Chong Chen and colleagues reported that mutations were identified in the ZC3H11A gene in four adolescents from 1015 high myopia subjects in their myopia cohort. They further generated Zc3h11a knockout mice utilizing the CRISPR/Cas9 technology. They analyzed the heterozygotes knockout mice compared to control littermates and found refractive error changes, electrophysiological differences, and retinal inflammation-related gene expression differences. They concluded that ZC3H11A may play a role in the early onset of myopia by regulating inflammatory responses.

Data were shown from both clinical cohort and animal models.

Their findings are interesting and important, however; they need to resolve several points to make the current conclusion.

1. They described the ZC3H11A gene as a pathogenic variant for high myopia. It should be classified as pathogenic according to the guidelines of the American College of Medical Genetics and Genomics (Richards et al., Genet Med 17(5):405-24, 2015). The modes of inheritance for the families need to be shown. They also described identifying the gene as a "new" candidate. It should be checked in databases such as gnomAD and ClinVar, and any previous publications and be declared as a novel variant.

2. The phenotypes of the heterozygote mice are weak overall. The het mice showed mild to moderate myopic refractive shifts from 4 to 10 weeks of age. However, this cannot be explained by other ocular biometrics such as anterior chamber depth or lens thickness. Some differences are found between het and WT littermates in axial length and vitreous chamber depth but disappear after 8 weeks old. Furthermore, the early differences are not enough to explain the refractive error changes. They mentioned that they did not use homozygotes because of the embryonic lethality. I would strongly suggest employing conditional knockout systems to analyze homozygotes. This will also be able to identify the causative tissues/cells because they assume bipolar cells are functional. The cells in the retinal pigment epithelium and choroid are also important to contribute to myopia development.

3. Their hypothesis regarding inflammatory gene changes and myopic development is not logical. Are the inflammatory responses evoked from bipolar cells? Did the mice show an accumulation of inflammatory cells in the inner retina? Visible retinal inflammation is not generally seen in either early-onset or high-myopia human subjects. Can this be seen in the actual subjects in the cohort? To me, this is difficult to adapt the retina-to-sclera signaling they mentioned in the discussion so far. Egr-1 may be examined as described.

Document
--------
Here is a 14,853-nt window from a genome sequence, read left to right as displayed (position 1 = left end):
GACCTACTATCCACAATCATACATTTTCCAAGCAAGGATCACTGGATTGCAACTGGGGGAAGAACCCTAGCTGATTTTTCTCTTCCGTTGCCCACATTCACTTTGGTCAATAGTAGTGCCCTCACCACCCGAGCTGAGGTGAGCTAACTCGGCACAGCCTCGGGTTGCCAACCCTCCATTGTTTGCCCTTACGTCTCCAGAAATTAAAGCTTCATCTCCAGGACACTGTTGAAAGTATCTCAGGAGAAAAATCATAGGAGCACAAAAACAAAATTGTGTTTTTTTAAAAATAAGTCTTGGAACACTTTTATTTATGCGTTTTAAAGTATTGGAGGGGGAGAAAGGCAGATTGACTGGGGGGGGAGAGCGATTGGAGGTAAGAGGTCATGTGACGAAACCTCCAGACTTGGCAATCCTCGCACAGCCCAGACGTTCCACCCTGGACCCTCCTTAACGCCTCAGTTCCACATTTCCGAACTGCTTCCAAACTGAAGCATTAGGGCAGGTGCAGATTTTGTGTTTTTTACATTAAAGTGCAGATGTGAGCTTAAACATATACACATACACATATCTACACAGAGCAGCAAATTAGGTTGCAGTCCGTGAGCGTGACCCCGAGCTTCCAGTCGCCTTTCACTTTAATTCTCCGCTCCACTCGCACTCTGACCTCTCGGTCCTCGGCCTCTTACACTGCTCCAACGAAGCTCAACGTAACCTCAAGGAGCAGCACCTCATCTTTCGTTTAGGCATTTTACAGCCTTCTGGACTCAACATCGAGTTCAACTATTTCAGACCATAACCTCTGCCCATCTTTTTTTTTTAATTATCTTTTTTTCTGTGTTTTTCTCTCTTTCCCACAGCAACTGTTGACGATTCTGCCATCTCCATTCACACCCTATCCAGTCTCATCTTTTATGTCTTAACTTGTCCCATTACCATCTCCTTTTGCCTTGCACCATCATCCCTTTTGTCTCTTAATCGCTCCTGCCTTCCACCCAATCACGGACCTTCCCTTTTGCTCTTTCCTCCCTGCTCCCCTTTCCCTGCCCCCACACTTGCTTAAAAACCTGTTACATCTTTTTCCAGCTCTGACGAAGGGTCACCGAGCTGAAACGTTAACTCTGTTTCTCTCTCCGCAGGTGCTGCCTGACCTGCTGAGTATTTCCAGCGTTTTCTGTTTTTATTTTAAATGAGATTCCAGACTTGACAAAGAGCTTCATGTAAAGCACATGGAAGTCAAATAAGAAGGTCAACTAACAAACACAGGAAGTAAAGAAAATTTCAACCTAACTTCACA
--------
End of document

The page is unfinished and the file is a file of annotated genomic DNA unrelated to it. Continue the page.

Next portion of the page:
Reviewer #3 (Public Review):

Chen et al have identified a new candidate gene for high myopia, ZC3H11A, and using a knock-out mouse model, have attempted to validate it as a myopia gene and explain a potential mechanism. They identified 4 heterozygous missense variants in highly myopic teenagers. These variants are in conserved regions of the protein, but the authors provide no evidence that these specific variants affect protein function. They then created a knock-out mouse. Heterozygotes show myopia at all ages examined but increased axial length only at very early ages. Unfortunately, the authors do not address this point or examine corneal structure in these animals. They show that the mice have decreased B-wave amplitude on electroretinogram (a sign of retinal dysfunction associated with bipolar cells), and decreased expression of a bipolar cell marker, PKC. They do not address, however, whether there are fewer bipolar cells, or simply decreased expression of the marker protein. On electron microscopy, there are morphologic differences in the outer nuclear layer (where bipolar, amacrine, and horizontal cell bodies reside). Transcriptome analysis identified over 700 differentially expressed genes. The authors chose to focus on the PI3K-AKT and NF-B signaling pathways and show changes in the expression of genes and proteins in those pathways, including PI3K, AKT, IB, NF-B, TGF-1, MMP-2, and IL-6, although there is very high variability between animals. They propose that myopia may develop in these animals either as a result of visual abnormality (decreased bipolar cell function in the retina) or by alteration of NF-B signaling. These data provide an interesting new candidate variant for the development of high myopia, and provide additional data that MMP2 and IL6 have a role in myopia development, but do not support the claim of the title that myopia is caused by an inflammatory reaction.

  1. Howard Hughes Medical Institute
  2. Wellcome Trust
  3. Max-Planck-Gesellschaft
  4. Knut and Alice Wallenberg Foundation